PA 10-52—sSB 187

General Law Committee

Judiciary Committee


SUMMARY: This act adds a penalty of up to $11,000 for each violation of the law prohibiting solicitors from making unsolicited telephone calls to people who have registered on the state “Do Not Call” registry. By law, a violation is an unfair trade practice.

The act also prohibits anyone not registered with the Department of Consumer Protection (DCP) as an interior designer or architect from using the title “registered interior designer. ” It eliminates an exception allowing a person to use the title of “interior designer” if he or she used or was identified by the title for at least one year immediately preceding October 1, 1983.

EFFECTIVE DATE: January 1, 2011 for the “Do Not Call” provision; upon passage for the interior designer provision.


Do Not Call Registry

State law allows any individual to register a telephone number with the “Do Not Call” registry, and prohibits telephone solicitors from making unsolicited telephone calls to anyone on it. The law applies to calls made to (1) engage in a marketing or sales solicitation, (2) solicit a credit extension for such goods or services, or (3) obtain information to use in the solicitation of a sale or credit extension.

The law does not apply to calls made or sent (1) with the consumer's prior express written or verbal permission or in response to a consumer's visit to a seller's establishment; (2) by a tax-exempt nonprofit organization; (3) primarily in connection with an existing debt or contract that has not been paid or performed; or (4) to an existing customer, unless the customer has informed the solicitor that he or she no longer wishes to receive the solicitor's calls (CGS 42-288a).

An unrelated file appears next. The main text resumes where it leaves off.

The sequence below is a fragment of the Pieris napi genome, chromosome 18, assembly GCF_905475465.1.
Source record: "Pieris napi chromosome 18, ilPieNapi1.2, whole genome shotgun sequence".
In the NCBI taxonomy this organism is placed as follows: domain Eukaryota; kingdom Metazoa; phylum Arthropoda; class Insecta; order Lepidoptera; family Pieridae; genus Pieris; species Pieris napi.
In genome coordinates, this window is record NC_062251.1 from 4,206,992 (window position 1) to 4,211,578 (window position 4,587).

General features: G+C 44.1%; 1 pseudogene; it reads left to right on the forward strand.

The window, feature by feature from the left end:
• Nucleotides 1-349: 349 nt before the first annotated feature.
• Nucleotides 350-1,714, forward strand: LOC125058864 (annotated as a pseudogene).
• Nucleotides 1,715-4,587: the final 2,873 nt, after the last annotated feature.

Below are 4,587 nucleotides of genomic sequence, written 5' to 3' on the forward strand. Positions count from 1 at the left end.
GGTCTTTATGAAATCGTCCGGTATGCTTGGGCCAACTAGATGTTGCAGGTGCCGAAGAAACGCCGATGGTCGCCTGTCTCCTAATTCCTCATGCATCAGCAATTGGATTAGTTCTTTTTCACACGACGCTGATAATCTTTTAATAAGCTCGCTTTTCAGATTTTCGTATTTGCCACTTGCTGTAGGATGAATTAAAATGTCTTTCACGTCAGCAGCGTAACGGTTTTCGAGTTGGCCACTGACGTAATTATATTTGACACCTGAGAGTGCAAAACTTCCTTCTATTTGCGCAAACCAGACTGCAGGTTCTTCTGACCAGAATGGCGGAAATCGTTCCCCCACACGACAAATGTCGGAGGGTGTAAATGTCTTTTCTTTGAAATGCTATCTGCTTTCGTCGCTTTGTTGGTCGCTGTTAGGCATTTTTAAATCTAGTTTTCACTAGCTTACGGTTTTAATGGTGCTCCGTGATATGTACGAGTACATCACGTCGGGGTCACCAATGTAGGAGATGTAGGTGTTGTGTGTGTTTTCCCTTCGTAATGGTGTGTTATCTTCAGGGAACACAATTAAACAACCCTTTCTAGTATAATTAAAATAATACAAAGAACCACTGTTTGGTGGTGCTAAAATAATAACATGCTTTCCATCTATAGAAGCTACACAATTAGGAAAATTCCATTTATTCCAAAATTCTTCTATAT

Connecticut Unfair Trade Practices Act (CUTPA)

The law prohibits businesses from engaging in unfair and deceptive acts or practices. CUTPA allows the DCP commissioner to issue regulations defining what constitutes an unfair trade practice, investigate complaints, issue cease and desist orders, order restitution in cases involving less than $5,000, enter into consent agreements, ask the attorney general to seek injunctive relief, and accept voluntary statements of compliance. It also allows individuals to sue. Courts may issue restraining orders; award actual and punitive damages, costs, and reasonable attorneys fees; and impose civil penalties of up to $5,000 for willful violations and $25,000 for violation of a restraining order.

Related Case: Registered Interior Designer

In Roberts et al. v. Farrell, 630 F. Supp. 2d 242 (D. Conn. 2009), the court ruled the interior designer statute (CGS 20-377l) violated the plaintiff's First and Fourteenth Amendment rights by restricting their ability to be called an “interior designer. ” The court suggested clarifying the statute by using “registered interior designer” rather than simply “interior designer.

OLR Tracking: DC: JK: PF: DF